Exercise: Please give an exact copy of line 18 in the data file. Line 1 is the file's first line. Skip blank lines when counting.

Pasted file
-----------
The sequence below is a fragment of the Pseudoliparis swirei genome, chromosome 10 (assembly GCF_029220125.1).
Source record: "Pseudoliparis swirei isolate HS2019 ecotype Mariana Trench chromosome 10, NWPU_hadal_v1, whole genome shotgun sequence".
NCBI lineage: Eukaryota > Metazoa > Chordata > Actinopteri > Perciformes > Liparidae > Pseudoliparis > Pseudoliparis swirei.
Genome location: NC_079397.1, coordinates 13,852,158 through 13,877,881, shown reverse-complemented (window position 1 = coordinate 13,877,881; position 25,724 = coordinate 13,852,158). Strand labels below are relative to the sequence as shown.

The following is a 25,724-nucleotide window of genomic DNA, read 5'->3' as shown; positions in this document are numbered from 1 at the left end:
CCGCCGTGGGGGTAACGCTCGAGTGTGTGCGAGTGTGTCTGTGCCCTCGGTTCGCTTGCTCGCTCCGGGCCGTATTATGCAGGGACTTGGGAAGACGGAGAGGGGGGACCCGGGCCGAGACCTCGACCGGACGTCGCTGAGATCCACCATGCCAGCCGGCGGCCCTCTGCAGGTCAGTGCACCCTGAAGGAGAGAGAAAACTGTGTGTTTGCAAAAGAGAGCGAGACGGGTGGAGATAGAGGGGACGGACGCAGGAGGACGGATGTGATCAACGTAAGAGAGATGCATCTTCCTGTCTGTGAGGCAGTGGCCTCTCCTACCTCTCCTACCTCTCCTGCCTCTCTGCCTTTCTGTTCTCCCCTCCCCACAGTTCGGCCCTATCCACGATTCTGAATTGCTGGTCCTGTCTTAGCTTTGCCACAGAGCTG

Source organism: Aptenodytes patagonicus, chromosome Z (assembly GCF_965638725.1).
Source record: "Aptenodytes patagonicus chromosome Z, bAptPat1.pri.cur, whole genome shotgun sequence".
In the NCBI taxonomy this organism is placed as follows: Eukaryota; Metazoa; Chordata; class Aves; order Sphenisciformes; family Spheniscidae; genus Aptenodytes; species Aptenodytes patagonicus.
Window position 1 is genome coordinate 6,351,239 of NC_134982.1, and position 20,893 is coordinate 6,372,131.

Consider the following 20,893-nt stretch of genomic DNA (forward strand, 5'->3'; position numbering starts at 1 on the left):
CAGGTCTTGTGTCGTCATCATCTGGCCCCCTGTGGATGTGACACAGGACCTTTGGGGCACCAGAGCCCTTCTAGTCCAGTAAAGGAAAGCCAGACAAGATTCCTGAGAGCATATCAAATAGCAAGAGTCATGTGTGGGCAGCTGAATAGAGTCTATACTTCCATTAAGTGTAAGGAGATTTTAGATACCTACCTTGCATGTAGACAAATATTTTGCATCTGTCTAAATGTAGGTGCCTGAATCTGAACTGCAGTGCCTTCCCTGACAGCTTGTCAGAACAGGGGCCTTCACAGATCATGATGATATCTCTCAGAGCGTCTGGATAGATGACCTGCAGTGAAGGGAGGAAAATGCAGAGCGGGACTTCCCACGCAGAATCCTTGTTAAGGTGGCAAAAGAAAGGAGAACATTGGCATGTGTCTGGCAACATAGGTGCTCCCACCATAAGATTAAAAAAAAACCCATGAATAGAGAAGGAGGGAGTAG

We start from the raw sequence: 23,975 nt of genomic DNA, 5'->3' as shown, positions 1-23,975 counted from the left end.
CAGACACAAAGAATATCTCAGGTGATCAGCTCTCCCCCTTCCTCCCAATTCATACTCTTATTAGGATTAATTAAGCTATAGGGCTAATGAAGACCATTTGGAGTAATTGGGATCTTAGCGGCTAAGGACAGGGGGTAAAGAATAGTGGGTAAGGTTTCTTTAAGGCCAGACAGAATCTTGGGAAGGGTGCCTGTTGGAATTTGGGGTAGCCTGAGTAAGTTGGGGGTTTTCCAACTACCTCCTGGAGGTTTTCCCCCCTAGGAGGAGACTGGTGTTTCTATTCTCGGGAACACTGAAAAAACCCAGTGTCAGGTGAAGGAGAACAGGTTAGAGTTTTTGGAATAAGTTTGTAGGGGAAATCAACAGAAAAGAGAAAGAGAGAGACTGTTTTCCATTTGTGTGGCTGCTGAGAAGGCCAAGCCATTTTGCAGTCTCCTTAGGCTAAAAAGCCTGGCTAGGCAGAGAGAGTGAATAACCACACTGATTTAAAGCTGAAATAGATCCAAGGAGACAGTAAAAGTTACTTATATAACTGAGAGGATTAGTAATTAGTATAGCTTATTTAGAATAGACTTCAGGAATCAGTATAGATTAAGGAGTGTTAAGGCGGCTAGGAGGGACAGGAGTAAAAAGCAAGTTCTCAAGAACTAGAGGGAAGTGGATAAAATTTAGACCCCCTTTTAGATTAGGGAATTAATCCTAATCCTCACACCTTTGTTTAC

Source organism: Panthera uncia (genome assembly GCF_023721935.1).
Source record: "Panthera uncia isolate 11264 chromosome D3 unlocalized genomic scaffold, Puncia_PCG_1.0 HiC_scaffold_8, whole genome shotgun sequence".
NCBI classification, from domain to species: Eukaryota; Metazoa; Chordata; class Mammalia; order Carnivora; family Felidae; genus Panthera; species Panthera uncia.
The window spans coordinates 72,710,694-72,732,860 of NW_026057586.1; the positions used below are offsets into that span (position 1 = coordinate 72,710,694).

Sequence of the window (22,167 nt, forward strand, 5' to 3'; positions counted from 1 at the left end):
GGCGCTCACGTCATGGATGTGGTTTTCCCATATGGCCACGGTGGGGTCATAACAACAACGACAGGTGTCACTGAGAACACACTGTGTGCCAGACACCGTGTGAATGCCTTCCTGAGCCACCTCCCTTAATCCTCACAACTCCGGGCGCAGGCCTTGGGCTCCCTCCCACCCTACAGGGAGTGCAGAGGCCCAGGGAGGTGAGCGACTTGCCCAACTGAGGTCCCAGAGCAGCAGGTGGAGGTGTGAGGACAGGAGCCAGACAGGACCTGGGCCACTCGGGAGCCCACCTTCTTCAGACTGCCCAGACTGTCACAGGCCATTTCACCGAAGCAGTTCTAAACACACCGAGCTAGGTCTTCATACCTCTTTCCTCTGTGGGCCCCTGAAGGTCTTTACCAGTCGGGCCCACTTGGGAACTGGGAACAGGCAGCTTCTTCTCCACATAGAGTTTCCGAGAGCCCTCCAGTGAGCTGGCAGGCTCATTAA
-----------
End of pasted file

The window spans coordinates 72,710,694-72,732,860 of NW_026057586.1; the positions used below are offsets into that span (position 1 = coordinate 72,710,694).